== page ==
The two firms used South Korea’s Cheollian satellite to perform the test, with KT Sky Life using the satellite’s Ka-band to transmit 8K video. An antenna on the ground received the signal, which then decoded and transmitted the data in real-time via HDMI to a 82 inch Samsung QLED TV. According to reports, the two firms trialed the 8K broadcasting using the latest data compression standard.
The H.265 standard was employed, which is 50% more efficient than the H.264 standard, to compress the video data. The data was then transmitted using the DVB-S2x satellite digital broadcasting standard.
Samsung and KT Sky Life said the successful trial shows that 100 Mbps-level 8K satellite broadcasting is possible and commercially viable. Samsung and KT’s broadcasting subsidiary first showcased their 8K broadcasting technology last year on Samsung’s 2018 QLED TV.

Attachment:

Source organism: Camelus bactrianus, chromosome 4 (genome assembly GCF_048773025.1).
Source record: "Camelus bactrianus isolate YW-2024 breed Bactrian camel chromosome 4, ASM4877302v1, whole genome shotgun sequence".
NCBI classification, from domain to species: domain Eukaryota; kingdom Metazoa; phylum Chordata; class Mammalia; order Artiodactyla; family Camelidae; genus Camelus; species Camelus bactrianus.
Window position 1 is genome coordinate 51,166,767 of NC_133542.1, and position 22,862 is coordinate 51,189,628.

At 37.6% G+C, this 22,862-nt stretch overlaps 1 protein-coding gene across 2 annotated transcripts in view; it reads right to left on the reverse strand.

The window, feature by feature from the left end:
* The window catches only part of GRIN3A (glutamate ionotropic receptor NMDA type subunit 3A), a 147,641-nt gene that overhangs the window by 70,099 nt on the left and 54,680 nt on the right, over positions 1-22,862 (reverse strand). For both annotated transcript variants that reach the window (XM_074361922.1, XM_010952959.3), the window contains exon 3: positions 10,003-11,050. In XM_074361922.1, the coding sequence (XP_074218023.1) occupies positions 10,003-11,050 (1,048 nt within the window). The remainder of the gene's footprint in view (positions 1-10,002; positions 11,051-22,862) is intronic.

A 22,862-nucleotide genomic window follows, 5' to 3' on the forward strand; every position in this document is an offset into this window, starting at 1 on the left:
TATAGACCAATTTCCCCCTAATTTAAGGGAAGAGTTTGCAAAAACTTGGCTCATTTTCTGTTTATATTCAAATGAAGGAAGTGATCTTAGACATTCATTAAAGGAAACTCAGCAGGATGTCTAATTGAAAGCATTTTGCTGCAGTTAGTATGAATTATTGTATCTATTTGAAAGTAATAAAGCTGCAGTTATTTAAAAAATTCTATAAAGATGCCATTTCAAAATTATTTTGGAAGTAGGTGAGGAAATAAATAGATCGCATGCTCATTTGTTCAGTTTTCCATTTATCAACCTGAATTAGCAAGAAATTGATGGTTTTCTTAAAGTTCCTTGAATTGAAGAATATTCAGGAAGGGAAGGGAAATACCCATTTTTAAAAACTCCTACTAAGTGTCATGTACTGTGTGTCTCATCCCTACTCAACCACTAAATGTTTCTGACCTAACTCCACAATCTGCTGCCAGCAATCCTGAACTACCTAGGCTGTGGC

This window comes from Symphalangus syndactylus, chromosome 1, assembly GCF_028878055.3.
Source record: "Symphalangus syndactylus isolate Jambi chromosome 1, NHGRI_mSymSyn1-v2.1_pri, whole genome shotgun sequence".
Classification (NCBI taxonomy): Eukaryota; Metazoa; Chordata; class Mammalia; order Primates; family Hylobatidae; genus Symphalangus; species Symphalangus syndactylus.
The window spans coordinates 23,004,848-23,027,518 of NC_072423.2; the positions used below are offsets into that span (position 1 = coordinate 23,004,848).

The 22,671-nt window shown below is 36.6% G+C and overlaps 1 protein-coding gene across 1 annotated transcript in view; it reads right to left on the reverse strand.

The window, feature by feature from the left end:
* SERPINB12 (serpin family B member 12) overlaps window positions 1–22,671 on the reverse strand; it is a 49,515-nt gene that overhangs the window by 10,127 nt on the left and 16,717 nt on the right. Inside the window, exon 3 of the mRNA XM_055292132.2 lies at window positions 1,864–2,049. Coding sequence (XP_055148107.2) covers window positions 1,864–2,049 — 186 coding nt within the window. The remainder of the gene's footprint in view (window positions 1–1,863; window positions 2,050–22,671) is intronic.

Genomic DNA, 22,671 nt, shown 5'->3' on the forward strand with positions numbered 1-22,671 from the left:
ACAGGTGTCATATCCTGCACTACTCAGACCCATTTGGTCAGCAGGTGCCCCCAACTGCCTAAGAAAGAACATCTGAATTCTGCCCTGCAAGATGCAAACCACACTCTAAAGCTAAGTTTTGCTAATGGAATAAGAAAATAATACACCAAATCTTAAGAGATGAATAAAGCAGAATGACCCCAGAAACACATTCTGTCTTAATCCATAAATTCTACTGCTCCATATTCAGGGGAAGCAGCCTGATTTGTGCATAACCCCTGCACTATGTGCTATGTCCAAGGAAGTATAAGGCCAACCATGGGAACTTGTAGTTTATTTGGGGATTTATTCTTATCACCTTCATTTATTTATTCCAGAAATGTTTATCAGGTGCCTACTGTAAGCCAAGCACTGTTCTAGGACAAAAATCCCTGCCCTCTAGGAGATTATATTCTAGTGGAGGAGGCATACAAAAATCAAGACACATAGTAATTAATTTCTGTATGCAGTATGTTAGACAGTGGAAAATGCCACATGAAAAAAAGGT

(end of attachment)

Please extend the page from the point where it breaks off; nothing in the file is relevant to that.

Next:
Recently, Samsung also filmed football matches with 8K cameras and committed to provide more content using the next-generation resolution and was the first to commercialize 8K resolution earlier this year. Vendors are gearing up to showcase their 8K technology at the Tokyo Olympics next year, which will likely give the much-needed momentum for mass commercialisation.
The competition for 8K broadcasting is ramping up — NHK, Japan’s public broadcaster, went ‘live’ with a 12-hours-a-day 8K channel in December of 2018.
Almost all IMAX films are captured in at least 8K which are suitable for broadcast. K2 Studios are producing extensively in 8K for the giant screen industry with a portfolio of more than 70 movies and have been shown in IMAX Theaters, museums and science centers such as the Smithsonian in Washington DC.